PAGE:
‘Moonrise Kingdom’ spins emotional, intimate story
Published: Tuesday, August 28, 2012
Updated: Tuesday, August 28, 2012 01:08
Directed by Wes Anderson and co-written by Anderson and Roman Coppola, "Moonrise Kingdom" follows the love story of two 12-year-old children in a small island town off the New England coast during the 1960s.
The film includes Anderson’s usual all-star casting, with parts played by Bruce Willis ("Die Hard," "The Sixth Sense"), Edward Norton ("Fight Club"), Jason Schwartzman ("Rushmore," "Darjeeling Limited"), Bill Murray ("Ghostbusters") and Frances McDormand ("Almost Famous," "Fargo").
During the summer of 1965, two lovestruck adolescents (played by Jared Gilman and Kara Hayward) plot their escape from the mediocrity and oppression of their young middle-class lives.
Sam (Gilman) is attending a Boy Scout camp somewhat close to Suzy Bishop’s (Hayward) New England home, where she spends her days poring over fiction novels and dreaming of similar adventures.
After meeting at Suzy’s church’s play (in the girl’s dressing room, no less), the two begin to write to each other. Realizing the similar dissatisfaction of their situations, the children execute a plan to run away together into the woods.
Equipped with a suitcase full of her most precious novels and an advanced set of wilderness survival skills, the two children make it surprisingly far into their escape.
However, they each have a search party after them (Suzy’s parents and Sam’s Boy Scout troop, led by Norton), so their attempt at freedom is not an easy one.
Making "Moonrise Kingdom" all the more intriguing, the adults’ stories parallel the children’s, as they also struggle with issues of place and complacency.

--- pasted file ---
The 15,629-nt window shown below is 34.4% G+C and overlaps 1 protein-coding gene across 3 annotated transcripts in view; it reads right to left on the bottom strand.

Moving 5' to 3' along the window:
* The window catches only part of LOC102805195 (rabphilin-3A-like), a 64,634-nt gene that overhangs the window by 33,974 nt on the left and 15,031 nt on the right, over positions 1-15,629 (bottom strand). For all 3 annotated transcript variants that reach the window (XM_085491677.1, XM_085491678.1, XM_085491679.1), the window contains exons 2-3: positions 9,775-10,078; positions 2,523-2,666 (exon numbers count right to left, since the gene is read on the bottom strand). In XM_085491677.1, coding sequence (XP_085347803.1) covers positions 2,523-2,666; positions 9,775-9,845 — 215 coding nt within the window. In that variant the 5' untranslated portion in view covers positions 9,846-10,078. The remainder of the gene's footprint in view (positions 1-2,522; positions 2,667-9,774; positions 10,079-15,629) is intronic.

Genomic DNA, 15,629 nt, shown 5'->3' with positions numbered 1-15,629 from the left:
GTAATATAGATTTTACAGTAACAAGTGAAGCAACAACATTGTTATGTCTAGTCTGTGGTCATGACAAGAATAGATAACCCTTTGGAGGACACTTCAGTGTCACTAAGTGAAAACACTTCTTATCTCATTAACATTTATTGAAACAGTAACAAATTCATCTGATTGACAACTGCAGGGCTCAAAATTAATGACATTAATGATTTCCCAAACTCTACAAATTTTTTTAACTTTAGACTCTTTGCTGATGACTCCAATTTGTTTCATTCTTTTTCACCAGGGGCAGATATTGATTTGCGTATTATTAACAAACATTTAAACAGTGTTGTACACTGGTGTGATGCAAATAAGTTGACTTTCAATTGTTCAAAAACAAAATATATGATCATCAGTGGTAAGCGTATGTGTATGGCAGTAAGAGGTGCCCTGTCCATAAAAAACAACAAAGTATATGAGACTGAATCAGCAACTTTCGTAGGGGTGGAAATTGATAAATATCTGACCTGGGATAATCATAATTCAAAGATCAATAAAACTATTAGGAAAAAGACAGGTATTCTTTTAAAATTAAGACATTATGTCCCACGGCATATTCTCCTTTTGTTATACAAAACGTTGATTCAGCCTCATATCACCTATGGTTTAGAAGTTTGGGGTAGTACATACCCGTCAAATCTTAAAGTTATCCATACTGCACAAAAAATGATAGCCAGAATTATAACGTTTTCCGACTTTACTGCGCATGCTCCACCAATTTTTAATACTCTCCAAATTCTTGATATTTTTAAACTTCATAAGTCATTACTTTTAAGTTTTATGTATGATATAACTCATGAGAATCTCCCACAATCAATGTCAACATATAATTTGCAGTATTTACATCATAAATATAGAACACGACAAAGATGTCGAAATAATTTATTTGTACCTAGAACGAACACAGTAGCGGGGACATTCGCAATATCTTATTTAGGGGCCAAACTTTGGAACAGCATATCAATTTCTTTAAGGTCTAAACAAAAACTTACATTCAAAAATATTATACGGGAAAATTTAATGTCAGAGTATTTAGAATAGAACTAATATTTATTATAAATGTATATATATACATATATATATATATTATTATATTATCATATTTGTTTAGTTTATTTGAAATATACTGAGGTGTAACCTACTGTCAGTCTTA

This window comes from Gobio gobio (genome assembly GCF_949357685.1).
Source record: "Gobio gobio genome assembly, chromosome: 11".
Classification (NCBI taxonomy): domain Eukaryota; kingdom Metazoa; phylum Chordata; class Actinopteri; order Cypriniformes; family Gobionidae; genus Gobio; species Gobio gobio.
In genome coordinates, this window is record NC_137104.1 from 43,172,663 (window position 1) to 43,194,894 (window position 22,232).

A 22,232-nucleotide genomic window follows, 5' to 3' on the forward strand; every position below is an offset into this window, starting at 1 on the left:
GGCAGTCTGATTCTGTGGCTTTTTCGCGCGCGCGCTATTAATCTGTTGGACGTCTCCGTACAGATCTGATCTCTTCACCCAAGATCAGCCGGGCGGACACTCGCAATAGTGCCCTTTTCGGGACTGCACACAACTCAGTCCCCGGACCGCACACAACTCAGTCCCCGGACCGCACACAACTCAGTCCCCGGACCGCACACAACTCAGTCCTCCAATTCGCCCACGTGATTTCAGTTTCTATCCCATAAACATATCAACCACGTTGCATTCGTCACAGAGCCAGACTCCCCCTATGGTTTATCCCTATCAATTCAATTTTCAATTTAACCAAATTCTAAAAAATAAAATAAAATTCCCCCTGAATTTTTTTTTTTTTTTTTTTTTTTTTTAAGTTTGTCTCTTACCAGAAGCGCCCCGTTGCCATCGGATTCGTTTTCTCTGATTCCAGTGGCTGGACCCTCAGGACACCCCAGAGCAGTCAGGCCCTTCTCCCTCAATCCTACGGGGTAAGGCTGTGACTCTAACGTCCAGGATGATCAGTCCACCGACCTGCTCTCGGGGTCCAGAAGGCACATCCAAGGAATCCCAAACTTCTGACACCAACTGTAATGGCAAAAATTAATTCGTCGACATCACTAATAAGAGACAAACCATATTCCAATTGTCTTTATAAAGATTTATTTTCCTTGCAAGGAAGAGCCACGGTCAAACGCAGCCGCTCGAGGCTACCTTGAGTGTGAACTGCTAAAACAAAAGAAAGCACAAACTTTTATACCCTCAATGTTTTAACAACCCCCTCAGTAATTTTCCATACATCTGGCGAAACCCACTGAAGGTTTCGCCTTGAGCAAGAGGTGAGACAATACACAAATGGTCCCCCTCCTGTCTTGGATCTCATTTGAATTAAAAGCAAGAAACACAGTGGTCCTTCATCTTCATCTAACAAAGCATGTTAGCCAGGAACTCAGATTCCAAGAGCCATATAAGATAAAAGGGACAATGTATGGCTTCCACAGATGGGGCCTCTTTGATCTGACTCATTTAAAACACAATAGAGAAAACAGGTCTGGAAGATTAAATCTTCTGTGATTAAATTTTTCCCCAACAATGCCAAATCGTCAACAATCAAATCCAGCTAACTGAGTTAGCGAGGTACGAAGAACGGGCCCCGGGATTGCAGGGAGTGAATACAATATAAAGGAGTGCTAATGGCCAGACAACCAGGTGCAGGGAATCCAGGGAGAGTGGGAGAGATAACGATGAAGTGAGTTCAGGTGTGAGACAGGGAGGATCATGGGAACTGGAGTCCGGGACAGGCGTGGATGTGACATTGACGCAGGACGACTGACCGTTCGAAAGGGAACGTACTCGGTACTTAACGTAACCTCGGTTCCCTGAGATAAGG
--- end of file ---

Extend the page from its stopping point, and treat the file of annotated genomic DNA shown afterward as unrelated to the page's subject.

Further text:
Mrs. Bishop is in the midst of a guilt-ridden affair with Willis’ character, Captain Sharp, while Sam’s Scout Master (Norton) attempts to establish his position as a successful Scout Master among his peers.
If you’ve seen the preview for this film, you may have a small sense of what it’s about. Yet, I was very happy to find the preview didn’t reveal very much of the film’s content.
In fact, pretty much all the events I remember from the trailer transpired within the first 30 minutes of the film, leaving much to enjoy in watching the full 94-minute film.
Further adding to the film’s effectiveness, the cast is perfect. I cannot imagine any two actors who could have better portrayed the two lead characters. Both are fairly novice actors, and "Moonrise Kingdom" is their first major film.
Perhaps it is just Anderson’s excellent directorial abilities, but Gilman and Hayward are able to capture the beauty and innocence of adolescence unlike any character I’ve seen in years.
In a similar vein to most of Anderson’s films, this story is full of witty dialogue that draws attention to some of life’s biggest issues in a simplistic, but serious, way.
The two major characters – Sam, especially – perceive their world with a sophistication far beyond their years.
During one scene, while lamenting the death of a pet dog, Suzy’s character asks Sam if he was "a good dog," to which Sam simply answers, with all of the seriousness of a jaded adult, "Who’s to say?"
Simple, but incredibly poignant, the entire film follows this theme of the contrast between the adult perspective with which the children view their world and their unavoidable childlike appearance and naivety.
The film has already left most theaters, but it will be available on DVD, blu-ray and Video on Demand Oct. 16.